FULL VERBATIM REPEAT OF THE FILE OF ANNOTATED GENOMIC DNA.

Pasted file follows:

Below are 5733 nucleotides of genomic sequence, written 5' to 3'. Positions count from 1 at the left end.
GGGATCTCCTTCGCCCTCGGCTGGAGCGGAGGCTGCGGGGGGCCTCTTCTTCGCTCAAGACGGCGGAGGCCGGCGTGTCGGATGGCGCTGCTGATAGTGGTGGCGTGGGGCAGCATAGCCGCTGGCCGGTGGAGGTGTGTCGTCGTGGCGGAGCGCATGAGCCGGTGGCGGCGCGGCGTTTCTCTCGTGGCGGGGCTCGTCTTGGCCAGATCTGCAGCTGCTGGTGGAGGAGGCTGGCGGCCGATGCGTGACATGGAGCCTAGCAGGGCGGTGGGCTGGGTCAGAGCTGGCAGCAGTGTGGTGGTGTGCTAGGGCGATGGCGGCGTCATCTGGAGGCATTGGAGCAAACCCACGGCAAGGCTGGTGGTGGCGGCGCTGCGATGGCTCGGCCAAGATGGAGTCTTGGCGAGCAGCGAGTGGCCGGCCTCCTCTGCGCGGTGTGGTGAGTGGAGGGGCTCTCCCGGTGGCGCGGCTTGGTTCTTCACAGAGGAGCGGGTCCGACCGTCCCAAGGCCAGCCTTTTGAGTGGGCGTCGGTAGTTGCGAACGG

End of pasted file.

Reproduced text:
Below are 5733 nucleotides of genomic sequence, written 5' to 3'. Positions count from 1 at the left end.
GGGATCTCCTTCGCCCTCGGCTGGAGCGGAGGCTGCGGGGGGCCTCTTCTTCGCTCAAGACGGCGGAGGCCGGCGTGTCGGATGGCGCTGCTGATAGTGGTGGCGTGGGGCAGCATAGCCGCTGGCCGGTGGAGGTGTGTCGTCGTGGCGGAGCGCATGAGCCGGTGGCGGCGCGGCGTTTCTCTCGTGGCGGGGCTCGTCTTGGCCAGATCTGCAGCTGCTGGTGGAGGAGGCTGGCGGCCGATGCGTGACATGGAGCCTAGCAGGGCGGTGGGCTGGGTCAGAGCTGGCAGCAGTGTGGTGGTGTGCTAGGGCGATGGCGGCGTCATCTGGAGGCATTGGAGCAAACCCACGGCAAGGCTGGTGGTGGCGGCGCTGCGATGGCTCGGCCAAGATGGAGTCTTGGCGAGCAGCGAGTGGCCGGCCTCCTCTGCGCGGTGTGGTGAGTGGAGGGGCTCTCCCGGTGGCGCGGCTTGGTTCTTCACAGAGGAGCGGGTCCGACCGTCCCAAGGCCAGCCTTTTGAGTGGGCGTCGGTAGTTGCGAACGG